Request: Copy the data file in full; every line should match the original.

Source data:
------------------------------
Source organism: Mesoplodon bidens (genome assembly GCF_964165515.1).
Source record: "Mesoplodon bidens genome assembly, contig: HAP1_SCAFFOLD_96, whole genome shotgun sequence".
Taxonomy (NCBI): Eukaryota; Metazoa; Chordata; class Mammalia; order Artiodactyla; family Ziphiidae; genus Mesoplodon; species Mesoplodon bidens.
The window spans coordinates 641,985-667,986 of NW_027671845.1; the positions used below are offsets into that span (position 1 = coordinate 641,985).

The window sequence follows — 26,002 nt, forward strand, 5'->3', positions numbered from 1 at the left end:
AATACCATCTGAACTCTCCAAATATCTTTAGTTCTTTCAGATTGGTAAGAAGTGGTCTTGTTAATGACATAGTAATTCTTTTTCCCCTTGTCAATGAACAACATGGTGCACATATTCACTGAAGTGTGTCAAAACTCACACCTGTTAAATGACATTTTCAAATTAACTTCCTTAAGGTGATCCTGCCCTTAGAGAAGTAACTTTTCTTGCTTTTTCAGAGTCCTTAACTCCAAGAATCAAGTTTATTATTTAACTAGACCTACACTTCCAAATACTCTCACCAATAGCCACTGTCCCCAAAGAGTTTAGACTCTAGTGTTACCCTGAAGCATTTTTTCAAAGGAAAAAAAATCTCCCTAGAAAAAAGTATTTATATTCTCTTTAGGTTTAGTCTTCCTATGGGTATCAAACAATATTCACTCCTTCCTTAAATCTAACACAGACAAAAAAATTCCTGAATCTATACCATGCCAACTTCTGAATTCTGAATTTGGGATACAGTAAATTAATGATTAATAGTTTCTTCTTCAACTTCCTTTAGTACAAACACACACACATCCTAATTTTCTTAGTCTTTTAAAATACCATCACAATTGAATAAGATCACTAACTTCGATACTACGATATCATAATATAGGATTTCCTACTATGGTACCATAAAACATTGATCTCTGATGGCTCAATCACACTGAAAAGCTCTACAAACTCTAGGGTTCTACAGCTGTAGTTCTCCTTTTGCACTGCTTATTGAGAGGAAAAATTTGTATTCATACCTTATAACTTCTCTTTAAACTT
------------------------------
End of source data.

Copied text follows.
Source organism: Mesoplodon bidens (genome assembly GCF_964165515.1).
Source record: "Mesoplodon bidens genome assembly, contig: HAP1_SCAFFOLD_96, whole genome shotgun sequence".
Taxonomy (NCBI): Eukaryota; Metazoa; Chordata; class Mammalia; order Artiodactyla; family Ziphiidae; genus Mesoplodon; species Mesoplodon bidens.
The window spans coordinates 641,985-667,986 of NW_027671845.1; the positions used below are offsets into that span (position 1 = coordinate 641,985).

The window sequence follows — 26,002 nt, forward strand, 5'->3', positions numbered from 1 at the left end:
AATACCATCTGAACTCTCCAAATATCTTTAGTTCTTTCAGATTGGTAAGAAGTGGTCTTGTTAATGACATAGTAATTCTTTTTCCCCTTGTCAATGAACAACATGGTGCACATATTCACTGAAGTGTGTCAAAACTCACACCTGTTAAATGACATTTTCAAATTAACTTCCTTAAGGTGATCCTGCCCTTAGAGAAGTAACTTTTCTTGCTTTTTCAGAGTCCTTAACTCCAAGAATCAAGTTTATTATTTAACTAGACCTACACTTCCAAATACTCTCACCAATAGCCACTGTCCCCAAAGAGTTTAGACTCTAGTGTTACCCTGAAGCATTTTTTCAAAGGAAAAAAAATCTCCCTAGAAAAAAGTATTTATATTCTCTTTAGGTTTAGTCTTCCTATGGGTATCAAACAATATTCACTCCTTCCTTAAATCTAACACAGACAAAAAAATTCCTGAATCTATACCATGCCAACTTCTGAATTCTGAATTTGGGATACAGTAAATTAATGATTAATAGTTTCTTCTTCAACTTCCTTTAGTACAAACACACACACATCCTAATTTTCTTAGTCTTTTAAAATACCATCACAATTGAATAAGATCACTAACTTCGATACTACGATATCATAATATAGGATTTCCTACTATGGTACCATAAAACATTGATCTCTGATGGCTCAATCACACTGAAAAGCTCTACAAACTCTAGGGTTCTACAGCTGTAGTTCTCCTTTTGCACTGCTTATTGAGAGGAAAAATTTGTATTCATACCTTATAACTTCTCTTTAAACTT